Long lasting technology.

The new Cosmic Photo Challenge is Technology.

The photo is of a lift bridge in the village of Wrenbury, Cheshire, England.

The lift bridge was designed by Thomas Telford, built in 1790 and is still in use today. It spans the Llangollen branch of the Shropshire Union Canal and carries traffic over the canal. When a boat comes along the bridge is lifted to allow the boat through.

Wrenbury Mill behind the bridge is now used by a company who rent canal narrow boats for holidays. Part of the hire fleet is visible on the right of the photo.

Wrenbury lift bridge over the Llangollen branch of the Shropshire Union Canal.

 

Parts of historic Chester.

The new Lens-artists Weekly Photo Challenge is History.

As a photographer who grew up in Cheshire, England my first thought was Roman Chester, or Deva Victrix as the Romans called it when it was one of the main army camps in Roman Britain.

Having mentioned the Romans I will start with a view of the Eastgate Clock. The clock stands on top of the Eastgate, the original eastern entrance to the Roman fortress. For this shot I am standing on the city walls on the south side of the clock.

The Eastgate Clock on Eastgate.

Next a visit to Bridgegate. This gate was constructed in medieval times when the Roman city walls were extended to the south to follow the north bank of the River Dee. The gate then guarded the southern entrance to the town.

Bridgegate, the southern entrance to medieval Chester.

Now a visit to Phoenix Tower. This tower stands at the northeast corner of the city walls. Probably constructed in the 13th century it has also been known as the Newton Tower and King Charles’ Tower in the past. Sections of the city walls on this section are a mixture of Roman and Medieval.

King Charles Tower.

Finally some interesting features inside the city walls. In the foreground is the Chester High Cross which has a long and complicated history dating back centuries but was moved to this position in 1975. Behind the cross are some of the Chester Rows, covered walkways giving access to first floor shops and businesses. The Chester Rows are unique and date back to medieval times.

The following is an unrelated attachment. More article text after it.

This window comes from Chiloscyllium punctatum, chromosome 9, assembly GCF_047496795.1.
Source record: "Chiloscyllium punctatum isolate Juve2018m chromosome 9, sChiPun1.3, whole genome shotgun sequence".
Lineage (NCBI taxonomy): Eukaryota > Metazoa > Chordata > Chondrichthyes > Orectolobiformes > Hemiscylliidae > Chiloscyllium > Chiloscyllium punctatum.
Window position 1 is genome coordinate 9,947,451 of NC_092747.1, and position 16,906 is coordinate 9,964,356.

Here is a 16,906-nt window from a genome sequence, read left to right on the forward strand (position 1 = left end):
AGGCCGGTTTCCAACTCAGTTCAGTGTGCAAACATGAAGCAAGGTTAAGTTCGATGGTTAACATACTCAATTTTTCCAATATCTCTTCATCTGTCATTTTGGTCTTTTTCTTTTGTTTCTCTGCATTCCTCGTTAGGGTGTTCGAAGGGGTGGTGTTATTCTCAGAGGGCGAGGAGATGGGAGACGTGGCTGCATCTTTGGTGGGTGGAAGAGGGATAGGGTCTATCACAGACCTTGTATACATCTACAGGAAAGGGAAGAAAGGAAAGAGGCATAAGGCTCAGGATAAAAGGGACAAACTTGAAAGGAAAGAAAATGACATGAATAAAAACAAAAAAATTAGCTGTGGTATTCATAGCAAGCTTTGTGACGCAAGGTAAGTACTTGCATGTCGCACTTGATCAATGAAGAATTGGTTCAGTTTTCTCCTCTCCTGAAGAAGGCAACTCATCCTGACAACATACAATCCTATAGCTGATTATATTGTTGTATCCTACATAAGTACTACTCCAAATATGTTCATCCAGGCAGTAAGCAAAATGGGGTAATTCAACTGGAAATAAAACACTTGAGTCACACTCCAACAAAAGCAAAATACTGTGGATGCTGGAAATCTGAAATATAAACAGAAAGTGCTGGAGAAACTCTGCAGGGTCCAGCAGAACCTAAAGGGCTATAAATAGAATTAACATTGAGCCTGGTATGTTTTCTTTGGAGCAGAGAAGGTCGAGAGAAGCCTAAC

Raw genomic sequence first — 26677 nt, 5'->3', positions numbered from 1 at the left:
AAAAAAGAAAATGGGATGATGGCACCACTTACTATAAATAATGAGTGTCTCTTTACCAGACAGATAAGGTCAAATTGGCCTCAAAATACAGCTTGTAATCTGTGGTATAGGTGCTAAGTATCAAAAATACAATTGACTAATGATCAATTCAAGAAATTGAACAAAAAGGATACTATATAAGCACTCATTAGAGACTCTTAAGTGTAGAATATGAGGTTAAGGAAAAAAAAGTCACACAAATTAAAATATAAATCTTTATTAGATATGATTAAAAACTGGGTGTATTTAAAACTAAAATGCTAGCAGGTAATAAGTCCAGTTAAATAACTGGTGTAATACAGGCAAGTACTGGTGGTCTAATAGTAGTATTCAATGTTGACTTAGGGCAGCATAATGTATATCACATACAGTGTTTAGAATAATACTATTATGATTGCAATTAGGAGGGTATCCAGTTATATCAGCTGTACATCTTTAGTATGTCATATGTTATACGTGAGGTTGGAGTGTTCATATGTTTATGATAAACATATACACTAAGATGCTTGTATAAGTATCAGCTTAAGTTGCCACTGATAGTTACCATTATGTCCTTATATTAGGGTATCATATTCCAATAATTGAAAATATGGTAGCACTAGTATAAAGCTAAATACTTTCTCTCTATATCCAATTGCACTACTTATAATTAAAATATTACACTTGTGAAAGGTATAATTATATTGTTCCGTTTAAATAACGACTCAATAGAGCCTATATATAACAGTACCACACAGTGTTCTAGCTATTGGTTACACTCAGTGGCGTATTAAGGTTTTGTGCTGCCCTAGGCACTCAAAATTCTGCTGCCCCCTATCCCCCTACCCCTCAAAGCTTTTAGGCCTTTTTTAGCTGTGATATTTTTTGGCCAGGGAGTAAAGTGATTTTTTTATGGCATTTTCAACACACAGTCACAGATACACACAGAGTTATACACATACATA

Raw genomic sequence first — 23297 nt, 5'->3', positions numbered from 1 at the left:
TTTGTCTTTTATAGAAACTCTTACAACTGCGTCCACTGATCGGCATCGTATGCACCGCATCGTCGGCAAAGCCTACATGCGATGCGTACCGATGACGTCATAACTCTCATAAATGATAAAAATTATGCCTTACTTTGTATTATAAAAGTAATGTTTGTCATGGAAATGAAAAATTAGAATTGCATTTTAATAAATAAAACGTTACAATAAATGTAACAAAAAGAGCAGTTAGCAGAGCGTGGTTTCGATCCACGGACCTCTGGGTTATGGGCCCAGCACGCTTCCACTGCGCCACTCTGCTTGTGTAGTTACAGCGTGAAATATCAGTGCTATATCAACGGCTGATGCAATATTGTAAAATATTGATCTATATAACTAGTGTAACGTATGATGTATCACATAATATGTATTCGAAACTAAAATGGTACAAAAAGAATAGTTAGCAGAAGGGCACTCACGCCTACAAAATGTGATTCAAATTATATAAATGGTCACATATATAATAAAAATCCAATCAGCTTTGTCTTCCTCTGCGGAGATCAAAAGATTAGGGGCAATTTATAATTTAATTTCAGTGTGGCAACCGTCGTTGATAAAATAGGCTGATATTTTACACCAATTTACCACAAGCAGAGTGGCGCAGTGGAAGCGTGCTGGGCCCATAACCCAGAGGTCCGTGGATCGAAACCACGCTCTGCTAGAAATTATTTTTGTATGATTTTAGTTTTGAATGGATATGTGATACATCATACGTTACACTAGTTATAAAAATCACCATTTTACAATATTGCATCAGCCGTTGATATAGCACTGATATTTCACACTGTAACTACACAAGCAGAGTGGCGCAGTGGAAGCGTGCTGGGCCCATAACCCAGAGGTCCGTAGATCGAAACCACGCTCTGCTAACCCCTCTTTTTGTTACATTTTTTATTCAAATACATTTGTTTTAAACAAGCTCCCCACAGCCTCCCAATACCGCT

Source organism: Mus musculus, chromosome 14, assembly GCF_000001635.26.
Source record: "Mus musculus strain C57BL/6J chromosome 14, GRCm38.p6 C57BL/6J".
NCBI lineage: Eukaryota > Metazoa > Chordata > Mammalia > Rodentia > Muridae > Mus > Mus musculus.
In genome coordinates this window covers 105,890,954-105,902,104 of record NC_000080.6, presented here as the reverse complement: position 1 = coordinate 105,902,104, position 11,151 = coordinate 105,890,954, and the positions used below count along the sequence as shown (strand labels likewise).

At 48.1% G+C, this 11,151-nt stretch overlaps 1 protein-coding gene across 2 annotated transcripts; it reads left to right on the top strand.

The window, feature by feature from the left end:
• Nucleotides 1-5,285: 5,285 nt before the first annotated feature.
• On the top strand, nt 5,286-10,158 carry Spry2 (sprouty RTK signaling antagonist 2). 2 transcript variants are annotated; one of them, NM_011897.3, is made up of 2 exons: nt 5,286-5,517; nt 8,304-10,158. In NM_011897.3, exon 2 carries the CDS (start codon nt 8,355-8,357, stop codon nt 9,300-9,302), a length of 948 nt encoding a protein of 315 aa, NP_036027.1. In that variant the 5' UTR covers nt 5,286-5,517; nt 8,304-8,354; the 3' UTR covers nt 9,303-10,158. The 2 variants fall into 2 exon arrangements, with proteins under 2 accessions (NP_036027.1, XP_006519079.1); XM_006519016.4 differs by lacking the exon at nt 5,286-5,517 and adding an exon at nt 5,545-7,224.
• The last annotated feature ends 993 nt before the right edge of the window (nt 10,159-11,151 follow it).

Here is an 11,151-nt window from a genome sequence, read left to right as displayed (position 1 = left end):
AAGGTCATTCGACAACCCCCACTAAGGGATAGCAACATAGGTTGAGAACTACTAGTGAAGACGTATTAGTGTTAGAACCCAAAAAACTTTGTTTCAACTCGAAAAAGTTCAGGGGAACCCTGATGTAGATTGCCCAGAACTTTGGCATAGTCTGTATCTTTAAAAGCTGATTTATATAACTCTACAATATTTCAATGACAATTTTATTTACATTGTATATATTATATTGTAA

Chester High Cross and The Rows.

Nuthatch Family.

The new Wits End Weekly Photo Challenge is Feathered Friends.

As a long time bird photographer I had all sorts of ideas for a post. Then I started thinking about bird families and realised that I could post about the Nuthatch family divided by decades and locations.

So we’ll start in Cheshire, England with a European species, the Eurasian Nuthatch (Sitta europaea), also known as the Wood Nuthatch. Photographed in the 1980s, I had set up a shovel handle as a perch for a European Robin that wouldn’t cooperate. So I photographed the Nuthatch when it used the perch.

Wood Nuthatch.

Now to a North American species, the White-breasted Nuthatch (Sitta carolinensis) photographed in Saskatchewan, Canada in the 1990s. A bitterly cold winters day, around -30°C with some light snow coming down. The dark crown stripe means that this is probably a male.

White-breasted Nuthatch

Finally, another North American species, a Red-breasted Nuthatch (Sitta canadensis) photographed in Ontario, Canada in the 2000s. Once again, the dark crown stripe means that the bird is probably a male.

Male Red-breasted Nuthatch.

Nantwich Square.

The new Lens-Artists Photo Challenge is Architecture.

I thought a quick tour of the centre of my home town would be in order. One of its claims to fame is having one of the highest concentrations of listed buildings in England. The settlement dates back to Roman times when it produced salt for the Roman garrisons at Chester and Stoke-on-trent.

St Mary’s Church stands to the east of the town square. The oldest surviving building in the town, it dates back to the 14th century. One of the few buildings to survive a fire in December 1583 which destroyed most of the town to the east of the River Weaver.

The front of St Mary’s Church.

St Mary's Church front.

The Nantwich War Memorial on the town square with St Mary’s Church in the background.

Nantwich War Memorial.

Part of the square and some of the old buildings around it. St Mary’s Church is on the left side of the photo.

Town Square, Nantwich, Cheshire.

Dry Stone Fences.

Or rather some dry stone walls and and a barbed wire fence.

The new Weekly Prompt Photo Challenge is Fences.

In some parts of Britain field or property boundaries can be hedges or dry stone walls. This photo taken in the Peak District close to the Cheshire/Derbyshire border. It’s an area between Wildboarclough and Bottom-of-the-Oven. There’s two place names that are hard to forget. A lot of the field boundaries in the area are dry stone walls.

So called because they’re walls of stacked stone put together dry, in other words without mortar. Some of the dry stone walls in Britain are centuries old.

Peak District dry stone walls.

Looking up?

Or giving the photographer a look of disdain?

The new Weekly Prompt Photo Challenge is Up.

The attitude of this male Common Kingfisher (Alcedo atthis) makes me think it’s a look of disdain for the photographer sitting in the portable canvas hide a few feet away.

Normally they’re looking down, watching for a fish in the water or an insect on the ground. It’s possible the bird was watching something in the air that could be a potential meal or a threat.

Male Common Kingfisher.